Dual agency might seem like a good idea to homebuyers who want to save a few bucks. It’s not, and here are a few reasons why.
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Have you ever found a house you wanted to buy and decided to contact the listing agent for more information? You may have surmised that this agent understands the property better than anyone else and you might be able to save a bit on commission in the process.
Dual agency is the term for when an agent brings both the buyer and the seller to the same transaction. In Texas, dual agency is against the law. Texas law states that an agent must represent one party or neither party in a transaction. They can not act as a fiduciary to both a buyer and a seller in the same transaction.
If an agent has a listing agreement that is signed by the seller, they are locked into working for that party only. They can not provide any advice to a buyer about the transaction.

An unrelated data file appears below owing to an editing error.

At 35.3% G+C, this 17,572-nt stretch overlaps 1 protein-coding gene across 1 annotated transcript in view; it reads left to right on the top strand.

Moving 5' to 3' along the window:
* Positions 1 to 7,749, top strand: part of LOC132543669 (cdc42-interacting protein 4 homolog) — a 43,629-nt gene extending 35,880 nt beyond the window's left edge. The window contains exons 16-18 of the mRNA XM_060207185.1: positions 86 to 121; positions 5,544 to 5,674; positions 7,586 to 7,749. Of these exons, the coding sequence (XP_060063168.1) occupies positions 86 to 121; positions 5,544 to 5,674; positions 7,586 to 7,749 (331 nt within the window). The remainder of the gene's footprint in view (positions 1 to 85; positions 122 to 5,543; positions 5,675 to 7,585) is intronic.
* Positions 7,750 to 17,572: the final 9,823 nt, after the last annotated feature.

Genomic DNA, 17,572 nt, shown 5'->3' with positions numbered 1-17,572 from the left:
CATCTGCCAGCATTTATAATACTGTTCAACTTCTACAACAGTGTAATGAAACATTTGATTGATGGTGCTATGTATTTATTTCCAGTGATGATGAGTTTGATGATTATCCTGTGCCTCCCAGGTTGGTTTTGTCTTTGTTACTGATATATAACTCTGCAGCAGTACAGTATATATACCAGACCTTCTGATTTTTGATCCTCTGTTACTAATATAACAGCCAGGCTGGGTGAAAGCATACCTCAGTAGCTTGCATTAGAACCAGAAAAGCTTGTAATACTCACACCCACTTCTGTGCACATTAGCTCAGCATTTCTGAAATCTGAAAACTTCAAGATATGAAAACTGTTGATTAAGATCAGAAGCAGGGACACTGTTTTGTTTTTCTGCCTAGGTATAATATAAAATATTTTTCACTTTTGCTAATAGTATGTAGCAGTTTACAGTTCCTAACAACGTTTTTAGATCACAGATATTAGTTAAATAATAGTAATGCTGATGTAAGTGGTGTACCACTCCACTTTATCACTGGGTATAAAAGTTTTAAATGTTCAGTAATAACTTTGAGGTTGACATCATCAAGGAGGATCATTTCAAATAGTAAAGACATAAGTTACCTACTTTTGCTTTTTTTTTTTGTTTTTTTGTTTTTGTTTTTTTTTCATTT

Buyers who represent themselves are open to a lot of risks.
For buyers who are interested in representing themselves, the listing agent is still only going to be able to represent the seller. They are only acting as a facilitator for the buyer.
There are plenty of risks for buyers who represent themselves. They might be able to get a bit of a price reduction, but they could get taken advantage of in many other ways.
Having an agent on your side who can represent you and your best interests not only gives you expert advice, but it also gives you someone on your side who can help you come up with the right strategy to achieve your goals. One advantage of working with our team is that whether you’re a buyer or a seller, you’ll get great representation every single time.
If you have any questions for me about dual agency or about real estate in general, don’t hesitate to give me a call or send me an email. I look forward to hearing from you soon.